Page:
The buzzer sounds off; it's halftime. Your band takes to the field. Before you know it, though, the trumpets play off-beat, the cymbals slam into each other and the saxophone player simply walks off the field. This, although exaggerated, is what could happen if the drum major, the keeper of tempo, went missing. And in the world of automotive maintenance, visualizing this scenario can help illustrate the timing belt's role and what can go wrong without routine replacement.
Think of the synthetic rubber timing belt, which is reinforced with fiber cords, as the drum major of car maintenance -- meaning it keeps everything in the engine in sync. When the engine is on, it's in constant, timed motion, thanks to the belt, the connection between the crankshaft and camshaft.
So why is this important? The crankshaft converts linear energy from the pistons, which move up and down, into rotational energy that eventually turns the wheels. The camshaft opens and closes the engine's valves to allow air and gas in and out of the engine. The timing belt links the two in harmony. Without it, the pistons and valves would collide.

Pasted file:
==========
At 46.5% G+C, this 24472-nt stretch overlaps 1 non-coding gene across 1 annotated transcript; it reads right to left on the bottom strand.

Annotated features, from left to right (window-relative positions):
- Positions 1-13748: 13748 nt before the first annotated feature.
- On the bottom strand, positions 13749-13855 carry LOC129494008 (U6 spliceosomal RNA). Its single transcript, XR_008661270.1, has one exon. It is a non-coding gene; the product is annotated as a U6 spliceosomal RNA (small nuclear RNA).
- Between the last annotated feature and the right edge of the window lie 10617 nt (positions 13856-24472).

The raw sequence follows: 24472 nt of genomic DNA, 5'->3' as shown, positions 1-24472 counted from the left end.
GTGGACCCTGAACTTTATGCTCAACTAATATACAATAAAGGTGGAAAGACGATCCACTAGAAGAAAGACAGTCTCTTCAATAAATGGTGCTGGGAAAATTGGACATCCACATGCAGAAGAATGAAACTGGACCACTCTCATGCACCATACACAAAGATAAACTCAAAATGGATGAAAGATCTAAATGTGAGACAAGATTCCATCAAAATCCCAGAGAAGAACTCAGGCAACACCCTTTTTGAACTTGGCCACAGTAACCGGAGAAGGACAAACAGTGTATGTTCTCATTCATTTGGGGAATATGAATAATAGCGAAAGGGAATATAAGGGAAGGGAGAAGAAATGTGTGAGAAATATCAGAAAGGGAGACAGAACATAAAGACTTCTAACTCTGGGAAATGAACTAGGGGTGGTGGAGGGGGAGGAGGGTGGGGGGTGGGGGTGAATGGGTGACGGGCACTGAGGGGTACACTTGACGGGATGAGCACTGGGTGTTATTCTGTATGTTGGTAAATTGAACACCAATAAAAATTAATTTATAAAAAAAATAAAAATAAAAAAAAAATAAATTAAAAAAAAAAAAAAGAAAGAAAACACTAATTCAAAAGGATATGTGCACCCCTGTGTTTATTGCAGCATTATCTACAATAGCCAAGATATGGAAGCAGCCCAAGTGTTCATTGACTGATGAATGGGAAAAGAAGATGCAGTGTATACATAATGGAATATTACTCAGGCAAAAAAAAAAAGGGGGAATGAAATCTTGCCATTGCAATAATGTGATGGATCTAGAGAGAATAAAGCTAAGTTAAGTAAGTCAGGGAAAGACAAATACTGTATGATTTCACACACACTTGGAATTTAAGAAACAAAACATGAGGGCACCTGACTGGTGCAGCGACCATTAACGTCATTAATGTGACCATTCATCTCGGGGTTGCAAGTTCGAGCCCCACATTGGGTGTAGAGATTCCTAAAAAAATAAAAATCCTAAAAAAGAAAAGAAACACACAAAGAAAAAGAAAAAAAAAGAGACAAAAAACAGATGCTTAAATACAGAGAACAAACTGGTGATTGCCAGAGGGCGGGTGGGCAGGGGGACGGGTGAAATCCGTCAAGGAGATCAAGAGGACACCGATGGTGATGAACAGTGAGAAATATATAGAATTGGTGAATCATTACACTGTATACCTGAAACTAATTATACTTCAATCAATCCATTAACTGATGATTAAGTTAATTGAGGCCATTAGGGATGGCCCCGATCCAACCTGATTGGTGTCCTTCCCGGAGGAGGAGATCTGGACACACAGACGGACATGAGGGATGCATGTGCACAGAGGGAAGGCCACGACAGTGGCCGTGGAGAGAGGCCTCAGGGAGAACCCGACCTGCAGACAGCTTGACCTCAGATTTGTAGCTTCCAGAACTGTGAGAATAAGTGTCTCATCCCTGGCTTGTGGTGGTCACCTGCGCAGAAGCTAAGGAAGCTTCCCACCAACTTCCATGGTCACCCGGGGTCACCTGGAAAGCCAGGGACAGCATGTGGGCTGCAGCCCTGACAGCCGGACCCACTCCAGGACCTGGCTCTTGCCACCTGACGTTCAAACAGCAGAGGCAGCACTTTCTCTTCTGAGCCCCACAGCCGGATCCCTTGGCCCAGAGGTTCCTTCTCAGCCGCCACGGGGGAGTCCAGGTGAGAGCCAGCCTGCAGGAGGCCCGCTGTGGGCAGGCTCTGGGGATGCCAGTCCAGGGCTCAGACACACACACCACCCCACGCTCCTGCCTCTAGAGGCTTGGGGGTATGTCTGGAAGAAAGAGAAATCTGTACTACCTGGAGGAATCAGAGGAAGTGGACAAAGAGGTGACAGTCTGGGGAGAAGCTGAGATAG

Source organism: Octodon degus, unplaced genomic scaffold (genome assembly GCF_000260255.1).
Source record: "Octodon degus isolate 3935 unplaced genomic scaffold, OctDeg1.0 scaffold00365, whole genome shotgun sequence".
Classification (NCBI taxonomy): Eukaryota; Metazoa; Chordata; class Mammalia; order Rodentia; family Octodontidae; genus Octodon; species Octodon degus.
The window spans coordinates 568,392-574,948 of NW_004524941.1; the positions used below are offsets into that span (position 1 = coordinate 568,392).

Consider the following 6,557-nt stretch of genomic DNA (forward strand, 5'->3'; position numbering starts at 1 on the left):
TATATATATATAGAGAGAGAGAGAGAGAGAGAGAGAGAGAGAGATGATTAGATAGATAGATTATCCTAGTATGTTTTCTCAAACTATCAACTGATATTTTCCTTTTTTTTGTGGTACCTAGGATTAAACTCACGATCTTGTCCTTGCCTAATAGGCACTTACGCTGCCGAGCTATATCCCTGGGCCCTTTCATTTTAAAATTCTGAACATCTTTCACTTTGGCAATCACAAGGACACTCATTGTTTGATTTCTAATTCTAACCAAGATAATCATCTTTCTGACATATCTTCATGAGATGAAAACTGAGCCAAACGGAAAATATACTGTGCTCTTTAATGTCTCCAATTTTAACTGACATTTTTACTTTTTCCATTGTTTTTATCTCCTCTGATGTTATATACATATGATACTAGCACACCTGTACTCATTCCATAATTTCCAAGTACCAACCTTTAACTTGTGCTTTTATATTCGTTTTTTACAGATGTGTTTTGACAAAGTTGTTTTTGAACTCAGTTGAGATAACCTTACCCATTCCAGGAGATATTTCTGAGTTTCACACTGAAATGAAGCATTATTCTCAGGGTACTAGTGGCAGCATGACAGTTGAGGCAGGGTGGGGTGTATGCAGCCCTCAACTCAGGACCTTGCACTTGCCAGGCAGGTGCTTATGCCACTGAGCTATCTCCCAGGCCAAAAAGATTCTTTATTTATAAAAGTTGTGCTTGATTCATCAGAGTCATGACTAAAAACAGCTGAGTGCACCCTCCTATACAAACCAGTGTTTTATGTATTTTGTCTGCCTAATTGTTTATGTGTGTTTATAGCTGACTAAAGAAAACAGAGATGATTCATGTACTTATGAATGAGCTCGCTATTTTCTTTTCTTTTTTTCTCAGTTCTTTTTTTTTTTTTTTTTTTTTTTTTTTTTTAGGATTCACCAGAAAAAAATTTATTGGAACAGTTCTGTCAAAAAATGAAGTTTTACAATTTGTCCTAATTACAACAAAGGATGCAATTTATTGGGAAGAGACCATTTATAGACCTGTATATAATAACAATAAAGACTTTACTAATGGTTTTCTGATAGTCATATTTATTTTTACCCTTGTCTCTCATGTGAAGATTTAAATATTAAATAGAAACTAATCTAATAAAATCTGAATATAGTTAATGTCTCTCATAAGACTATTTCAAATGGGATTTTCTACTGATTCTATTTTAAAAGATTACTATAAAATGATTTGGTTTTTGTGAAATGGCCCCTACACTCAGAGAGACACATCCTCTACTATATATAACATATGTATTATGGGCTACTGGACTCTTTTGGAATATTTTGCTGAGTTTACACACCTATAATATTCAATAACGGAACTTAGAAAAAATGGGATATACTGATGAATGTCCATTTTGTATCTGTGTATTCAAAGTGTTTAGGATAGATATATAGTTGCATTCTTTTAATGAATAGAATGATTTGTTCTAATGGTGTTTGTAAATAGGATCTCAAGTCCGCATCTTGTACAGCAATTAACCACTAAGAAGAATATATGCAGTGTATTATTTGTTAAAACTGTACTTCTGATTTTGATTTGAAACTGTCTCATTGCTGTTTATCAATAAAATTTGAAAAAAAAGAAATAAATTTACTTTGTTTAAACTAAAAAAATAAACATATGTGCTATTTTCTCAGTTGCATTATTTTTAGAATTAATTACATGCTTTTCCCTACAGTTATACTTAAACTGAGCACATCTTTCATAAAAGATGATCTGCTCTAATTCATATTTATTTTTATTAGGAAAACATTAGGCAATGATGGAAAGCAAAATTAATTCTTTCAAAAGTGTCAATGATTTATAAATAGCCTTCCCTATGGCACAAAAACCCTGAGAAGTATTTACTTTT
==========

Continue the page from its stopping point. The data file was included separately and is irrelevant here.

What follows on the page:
Obviously, this is bad news for vehicle maintenance as this internal collision can cause destruction fair amount of engine damage. Therefore, it's important to stay ahead of your belt's lifespan -- traditionally replacing it every four years or 60,000 miles (96,561 kilometers) or, in newer vehicles, every 100,000 miles (160,934 kilometers). Be sure to check your vehicle's maintenance manual to see what your car or truck's manufacturer suggests.
So we've all accepted the timing belt's importance, but that doesn't mean you have to spend your days worrying that your belt will force you to pay a large maintenance bill. Instead, you can act as the band director and keep that timing belt in check by watching its wear and arming yourself with the knowledge to replace it. Read on to learn about the wear of your belt, typical tools needed in a repair and how to replace it.